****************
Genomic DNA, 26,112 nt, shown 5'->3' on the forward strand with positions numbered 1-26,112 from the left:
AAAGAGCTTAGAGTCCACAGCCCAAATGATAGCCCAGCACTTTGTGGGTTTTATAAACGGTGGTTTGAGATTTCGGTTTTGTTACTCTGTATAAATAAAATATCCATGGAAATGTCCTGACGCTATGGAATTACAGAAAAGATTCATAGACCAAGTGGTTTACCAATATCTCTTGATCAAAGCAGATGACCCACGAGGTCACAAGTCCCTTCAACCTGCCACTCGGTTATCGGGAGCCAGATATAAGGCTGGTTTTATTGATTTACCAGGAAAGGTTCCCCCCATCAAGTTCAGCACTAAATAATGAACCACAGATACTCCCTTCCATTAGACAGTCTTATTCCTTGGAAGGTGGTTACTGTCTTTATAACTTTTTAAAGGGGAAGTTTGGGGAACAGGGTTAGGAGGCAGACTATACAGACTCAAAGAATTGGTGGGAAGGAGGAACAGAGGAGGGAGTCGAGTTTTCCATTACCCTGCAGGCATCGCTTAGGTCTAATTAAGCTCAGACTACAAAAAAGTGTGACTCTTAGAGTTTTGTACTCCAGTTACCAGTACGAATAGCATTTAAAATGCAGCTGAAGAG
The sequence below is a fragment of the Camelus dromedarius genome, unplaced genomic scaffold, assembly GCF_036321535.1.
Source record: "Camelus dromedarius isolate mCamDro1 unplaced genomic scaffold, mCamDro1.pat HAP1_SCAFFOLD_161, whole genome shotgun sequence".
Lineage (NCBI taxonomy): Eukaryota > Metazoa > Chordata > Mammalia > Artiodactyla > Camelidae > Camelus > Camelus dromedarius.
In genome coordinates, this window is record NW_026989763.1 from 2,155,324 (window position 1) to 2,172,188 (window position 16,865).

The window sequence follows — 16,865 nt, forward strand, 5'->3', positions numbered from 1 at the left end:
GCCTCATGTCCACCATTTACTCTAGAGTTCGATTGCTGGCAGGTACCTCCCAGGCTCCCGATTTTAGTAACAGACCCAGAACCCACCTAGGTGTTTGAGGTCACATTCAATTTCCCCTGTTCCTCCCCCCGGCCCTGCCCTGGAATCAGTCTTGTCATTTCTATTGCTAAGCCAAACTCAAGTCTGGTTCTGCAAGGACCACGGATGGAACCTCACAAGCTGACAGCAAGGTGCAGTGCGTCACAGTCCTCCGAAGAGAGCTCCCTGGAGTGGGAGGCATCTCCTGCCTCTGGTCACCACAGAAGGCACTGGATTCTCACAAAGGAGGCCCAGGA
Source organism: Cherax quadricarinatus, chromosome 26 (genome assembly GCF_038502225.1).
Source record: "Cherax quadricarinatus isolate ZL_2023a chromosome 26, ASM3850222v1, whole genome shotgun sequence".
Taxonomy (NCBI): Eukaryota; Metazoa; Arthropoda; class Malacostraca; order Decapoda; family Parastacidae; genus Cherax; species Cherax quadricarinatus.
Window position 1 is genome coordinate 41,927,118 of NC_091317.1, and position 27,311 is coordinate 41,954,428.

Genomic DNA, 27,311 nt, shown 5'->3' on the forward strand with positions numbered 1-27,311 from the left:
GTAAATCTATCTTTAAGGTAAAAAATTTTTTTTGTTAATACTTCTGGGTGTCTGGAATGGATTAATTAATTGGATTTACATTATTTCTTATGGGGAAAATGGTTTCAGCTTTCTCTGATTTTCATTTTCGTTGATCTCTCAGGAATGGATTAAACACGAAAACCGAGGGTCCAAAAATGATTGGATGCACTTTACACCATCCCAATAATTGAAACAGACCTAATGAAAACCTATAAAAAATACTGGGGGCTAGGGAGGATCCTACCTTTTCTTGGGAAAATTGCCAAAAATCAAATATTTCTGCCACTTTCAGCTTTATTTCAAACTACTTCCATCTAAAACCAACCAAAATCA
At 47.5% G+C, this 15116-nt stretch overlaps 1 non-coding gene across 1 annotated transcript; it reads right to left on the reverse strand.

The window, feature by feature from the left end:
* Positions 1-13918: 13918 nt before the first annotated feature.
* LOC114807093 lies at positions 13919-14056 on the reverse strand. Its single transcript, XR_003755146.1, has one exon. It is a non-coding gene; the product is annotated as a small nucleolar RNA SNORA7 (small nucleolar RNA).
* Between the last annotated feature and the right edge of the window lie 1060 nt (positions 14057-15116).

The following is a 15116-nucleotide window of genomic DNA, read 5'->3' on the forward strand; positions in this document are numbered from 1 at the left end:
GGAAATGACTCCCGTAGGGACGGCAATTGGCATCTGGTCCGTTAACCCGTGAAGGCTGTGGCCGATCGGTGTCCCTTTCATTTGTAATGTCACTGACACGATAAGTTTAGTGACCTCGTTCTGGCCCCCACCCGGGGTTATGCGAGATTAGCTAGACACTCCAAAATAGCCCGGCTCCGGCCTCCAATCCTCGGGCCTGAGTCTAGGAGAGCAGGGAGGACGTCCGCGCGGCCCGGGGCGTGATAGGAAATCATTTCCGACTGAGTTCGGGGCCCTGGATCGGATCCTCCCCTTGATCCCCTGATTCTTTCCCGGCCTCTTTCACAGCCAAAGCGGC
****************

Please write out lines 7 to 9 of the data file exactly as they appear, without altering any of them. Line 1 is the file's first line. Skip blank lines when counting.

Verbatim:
The window sequence follows — 16,865 nt, forward strand, 5'->3', positions numbered from 1 at the left end:
GCCTCATGTCCACCATTTACTCTAGAGTTCGATTGCTGGCAGGTACCTCCCAGGCTCCCGATTTTAGTAACAGACCCAGAACCCACCTAGGTGTTTGAGGTCACATTCAATTTCCCCTGTTCCTCCCCCCGGCCCTGCCCTGGAATCAGTCTTGTCATTTCTATTGCTAAGCCAAACTCAAGTCTGGTTCTGCAAGGACCACGGATGGAACCTCACAAGCTGACAGCAAGGTGCAGTGCGTCACAGTCCTCCGAAGAGAGCTCCCTGGAGTGGGAGGCATCTCCTGCCTCTGGTCACCACAGAAGGCACTGGATTCTCACAAAGGAGGCCCAGGA
Source organism: Cherax quadricarinatus, chromosome 26 (genome assembly GCF_038502225.1).